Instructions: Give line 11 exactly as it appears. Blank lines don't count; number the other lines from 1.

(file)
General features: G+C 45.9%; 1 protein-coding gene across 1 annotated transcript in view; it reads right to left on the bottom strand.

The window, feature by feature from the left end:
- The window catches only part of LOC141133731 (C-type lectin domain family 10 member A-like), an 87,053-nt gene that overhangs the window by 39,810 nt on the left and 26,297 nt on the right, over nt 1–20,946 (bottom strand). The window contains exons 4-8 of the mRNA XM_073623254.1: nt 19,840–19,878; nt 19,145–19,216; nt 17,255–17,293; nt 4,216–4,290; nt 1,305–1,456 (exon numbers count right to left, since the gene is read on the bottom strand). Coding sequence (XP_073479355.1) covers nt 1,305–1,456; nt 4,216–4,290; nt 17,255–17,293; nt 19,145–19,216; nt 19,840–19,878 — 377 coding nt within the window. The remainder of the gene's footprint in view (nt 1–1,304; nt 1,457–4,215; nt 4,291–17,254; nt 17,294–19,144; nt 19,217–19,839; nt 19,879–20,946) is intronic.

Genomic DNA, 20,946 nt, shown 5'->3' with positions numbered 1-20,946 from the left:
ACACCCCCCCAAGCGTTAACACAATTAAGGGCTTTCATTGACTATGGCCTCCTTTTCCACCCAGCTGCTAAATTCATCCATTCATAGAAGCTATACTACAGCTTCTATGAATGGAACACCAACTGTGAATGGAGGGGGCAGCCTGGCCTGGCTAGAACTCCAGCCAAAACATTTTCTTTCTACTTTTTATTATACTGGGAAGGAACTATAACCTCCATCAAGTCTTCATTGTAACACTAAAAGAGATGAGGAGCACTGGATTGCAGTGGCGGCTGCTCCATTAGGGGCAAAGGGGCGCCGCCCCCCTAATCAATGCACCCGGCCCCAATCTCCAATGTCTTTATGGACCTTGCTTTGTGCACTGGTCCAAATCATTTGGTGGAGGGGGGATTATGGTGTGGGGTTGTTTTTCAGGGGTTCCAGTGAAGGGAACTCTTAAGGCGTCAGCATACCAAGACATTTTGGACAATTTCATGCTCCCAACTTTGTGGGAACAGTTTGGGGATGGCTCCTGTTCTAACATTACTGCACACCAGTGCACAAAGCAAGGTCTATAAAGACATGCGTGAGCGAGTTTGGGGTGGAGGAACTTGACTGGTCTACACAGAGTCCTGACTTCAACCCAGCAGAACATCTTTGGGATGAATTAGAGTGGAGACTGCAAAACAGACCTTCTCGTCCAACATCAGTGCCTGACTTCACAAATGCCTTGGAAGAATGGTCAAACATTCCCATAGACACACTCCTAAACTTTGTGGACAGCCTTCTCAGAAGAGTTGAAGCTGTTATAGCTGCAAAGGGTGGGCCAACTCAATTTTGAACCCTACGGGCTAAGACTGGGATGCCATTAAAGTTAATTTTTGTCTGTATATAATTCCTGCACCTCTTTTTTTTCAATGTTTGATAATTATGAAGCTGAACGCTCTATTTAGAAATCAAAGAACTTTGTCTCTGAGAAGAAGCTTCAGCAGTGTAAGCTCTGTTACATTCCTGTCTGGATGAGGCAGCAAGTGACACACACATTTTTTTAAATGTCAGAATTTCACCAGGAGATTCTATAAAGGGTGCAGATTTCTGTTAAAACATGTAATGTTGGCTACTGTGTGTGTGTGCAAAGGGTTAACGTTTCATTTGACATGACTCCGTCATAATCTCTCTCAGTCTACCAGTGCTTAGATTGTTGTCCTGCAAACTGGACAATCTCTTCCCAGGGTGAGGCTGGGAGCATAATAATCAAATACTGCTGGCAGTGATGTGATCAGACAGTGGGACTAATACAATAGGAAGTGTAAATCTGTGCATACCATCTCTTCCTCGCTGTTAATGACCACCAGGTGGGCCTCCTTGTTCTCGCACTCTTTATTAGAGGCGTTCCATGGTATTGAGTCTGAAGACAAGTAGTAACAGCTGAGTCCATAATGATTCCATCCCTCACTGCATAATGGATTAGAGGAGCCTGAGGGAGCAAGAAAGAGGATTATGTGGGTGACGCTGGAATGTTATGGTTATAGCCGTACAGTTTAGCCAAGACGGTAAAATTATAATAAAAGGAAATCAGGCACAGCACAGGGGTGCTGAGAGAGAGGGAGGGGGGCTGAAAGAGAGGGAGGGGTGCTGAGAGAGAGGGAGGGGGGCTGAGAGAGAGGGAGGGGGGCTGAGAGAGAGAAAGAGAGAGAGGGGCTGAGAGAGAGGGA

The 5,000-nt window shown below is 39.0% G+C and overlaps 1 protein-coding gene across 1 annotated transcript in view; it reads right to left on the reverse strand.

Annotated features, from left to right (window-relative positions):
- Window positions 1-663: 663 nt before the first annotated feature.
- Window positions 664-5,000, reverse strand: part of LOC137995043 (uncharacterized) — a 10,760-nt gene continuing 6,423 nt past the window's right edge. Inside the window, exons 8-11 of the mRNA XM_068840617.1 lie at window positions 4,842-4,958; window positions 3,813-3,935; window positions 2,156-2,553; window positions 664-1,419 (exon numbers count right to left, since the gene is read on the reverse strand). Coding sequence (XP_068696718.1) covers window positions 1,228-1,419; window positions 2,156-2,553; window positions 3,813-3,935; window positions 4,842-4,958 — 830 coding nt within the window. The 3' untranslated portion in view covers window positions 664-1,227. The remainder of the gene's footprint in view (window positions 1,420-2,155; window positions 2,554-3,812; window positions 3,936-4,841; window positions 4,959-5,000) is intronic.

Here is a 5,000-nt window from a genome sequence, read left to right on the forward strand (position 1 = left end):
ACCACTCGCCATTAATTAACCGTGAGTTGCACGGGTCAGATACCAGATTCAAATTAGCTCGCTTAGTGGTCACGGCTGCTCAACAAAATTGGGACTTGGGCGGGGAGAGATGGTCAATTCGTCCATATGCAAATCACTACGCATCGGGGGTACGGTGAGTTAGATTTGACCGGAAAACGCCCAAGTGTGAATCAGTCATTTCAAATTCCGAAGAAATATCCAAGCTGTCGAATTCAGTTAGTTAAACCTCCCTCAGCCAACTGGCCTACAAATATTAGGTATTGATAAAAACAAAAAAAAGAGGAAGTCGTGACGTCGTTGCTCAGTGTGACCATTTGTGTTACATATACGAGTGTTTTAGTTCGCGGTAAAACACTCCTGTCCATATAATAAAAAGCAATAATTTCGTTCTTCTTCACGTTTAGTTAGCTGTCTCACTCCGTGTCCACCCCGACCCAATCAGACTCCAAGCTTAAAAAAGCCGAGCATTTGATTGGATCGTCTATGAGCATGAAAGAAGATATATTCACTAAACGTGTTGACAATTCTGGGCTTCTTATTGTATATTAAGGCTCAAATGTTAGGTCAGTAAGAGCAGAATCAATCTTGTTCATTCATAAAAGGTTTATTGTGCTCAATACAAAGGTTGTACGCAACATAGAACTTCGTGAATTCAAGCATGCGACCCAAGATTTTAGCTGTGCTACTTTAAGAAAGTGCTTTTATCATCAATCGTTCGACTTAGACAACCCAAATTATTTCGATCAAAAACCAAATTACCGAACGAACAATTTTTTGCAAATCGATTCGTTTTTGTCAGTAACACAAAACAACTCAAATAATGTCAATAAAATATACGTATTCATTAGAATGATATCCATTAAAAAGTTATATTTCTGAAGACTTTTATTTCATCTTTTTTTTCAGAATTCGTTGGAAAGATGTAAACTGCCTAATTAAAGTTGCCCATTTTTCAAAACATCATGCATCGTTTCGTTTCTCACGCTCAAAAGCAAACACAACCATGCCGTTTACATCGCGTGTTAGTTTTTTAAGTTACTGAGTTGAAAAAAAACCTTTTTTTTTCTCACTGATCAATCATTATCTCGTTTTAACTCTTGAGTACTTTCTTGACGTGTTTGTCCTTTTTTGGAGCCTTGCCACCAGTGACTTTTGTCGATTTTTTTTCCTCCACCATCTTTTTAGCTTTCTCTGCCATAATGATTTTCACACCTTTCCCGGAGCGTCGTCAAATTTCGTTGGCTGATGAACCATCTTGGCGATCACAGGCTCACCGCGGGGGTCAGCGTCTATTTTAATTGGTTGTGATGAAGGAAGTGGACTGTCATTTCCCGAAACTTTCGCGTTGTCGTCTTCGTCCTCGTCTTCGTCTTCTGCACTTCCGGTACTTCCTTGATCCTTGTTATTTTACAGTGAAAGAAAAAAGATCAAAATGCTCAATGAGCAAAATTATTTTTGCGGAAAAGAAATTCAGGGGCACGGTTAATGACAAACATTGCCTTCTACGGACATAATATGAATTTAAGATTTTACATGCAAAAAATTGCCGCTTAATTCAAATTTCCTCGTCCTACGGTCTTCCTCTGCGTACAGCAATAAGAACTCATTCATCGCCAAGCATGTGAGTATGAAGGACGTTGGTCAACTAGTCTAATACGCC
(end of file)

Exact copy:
ACCACTCGCCATTAATTAACCGTGAGTTGCACGGGTCAGATACCAGATTCAAATTAGCTCGCTTAGTGGTCACGGCTGCTCAACAAAATTGGGACTTGGGCGGGGAGAGATGGTCAATTCGTCCATATGCAAATCACTACGCATCGGGGGTACGGTGAGTTAGATTTGACCGGAAAACGCCCAAGTGTGAATCAGTCATTTCAAATTCCGAAGAAATATCCAAGCTGTCGAATTCAGTTAGTTAAACCTCCCTCAGCCAACTGGCCTACAAATATTAGGTATTGATAAAAACAAAAAAAAGAGGAAGTCGTGACGTCGTTGCTCAGTGTGACCATTTGTGTTACATATACGAGTGTTTTAGTTCGCGGTAAAACACTCCTGTCCATATAATAAAAAGCAATAATTTCGTTCTTCTTCACGTTTAGTTAGCTGTCTCACTCCGTGTCCACCCCGACCCAATCAGACTCCAAGCTTAAAAAAGCCGAGCATTTGATTGGATCGTCTATGAGCATGAAAGAAGATATATTCACTAAACGTGTTGACAATTCTGGGCTTCTTATTGTATATTAAGGCTCAAATGTTAGGTCAGTAAGAGCAGAATCAATCTTGTTCATTCATAAAAGGTTTATTGTGCTCAATACAAAGGTTGTACGCAACATAGAACTTCGTGAATTCAAGCATGCGACCCAAGATTTTAGCTGTGCTACTTTAAGAAAGTGCTTTTATCATCAATCGTTCGACTTAGACAACCCAAATTATTTCGATCAAAAACCAAATTACCGAACGAACAATTTTTTGCAAATCGATTCGTTTTTGTCAGTAACACAAAACAACTCAAATAATGTCAATAAAATATACGTATTCATTAGAATGATATCCATTAAAAAGTTATATTTCTGAAGACTTTTATTTCATCTTTTTTTTCAGAATTCGTTGGAAAGATGTAAACTGCCTAATTAAAGTTGCCCATTTTTCAAAACATCATGCATCGTTTCGTTTCTCACGCTCAAAAGCAAACACAACCATGCCGTTTACATCGCGTGTTAGTTTTTTAAGTTACTGAGTTGAAAAAAAACCTTTTTTTTTCTCACTGATCAATCATTATCTCGTTTTAACTCTTGAGTACTTTCTTGACGTGTTTGTCCTTTTTTGGAGCCTTGCCACCAGTGACTTTTGTCGATTTTTTTTCCTCCACCATCTTTTTAGCTTTCTCTGCCATAATGATTTTCACACCTTTCCCGGAGCGTCGTCAAATTTCGTTGGCTGATGAACCATCTTGGCGATCACAGGCTCACCGCGGGGGTCAGCGTCTATTTTAATTGGTTGTGATGAAGGAAGTGGACTGTCATTTCCCGAAACTTTCGCGTTGTCGTCTTCGTCCTCGTCTTCGTCTTCTGCACTTCCGGTACTTCCTTGATCCTTGTTATTTTACAGTGAAAGAAAAAAGATCAAAATGCTCAATGAGCAAAATTATTTTTGCGGAAAAGAAATTCAGGGGCACGGTTAATGACAAACATTGCCTTCTACGGACATAATATGAATTTAAGATTTTACATGCAAAAAATTGCCGCTTAATTCAAATTTCCTCGTCCTACGGTCTTCCTCTGCGTACAGCAATAAGAACTCATTCATCGCCAAGCATGTGAGTATGAAGGACGTTGGTCAACTAGTCTAATACGCC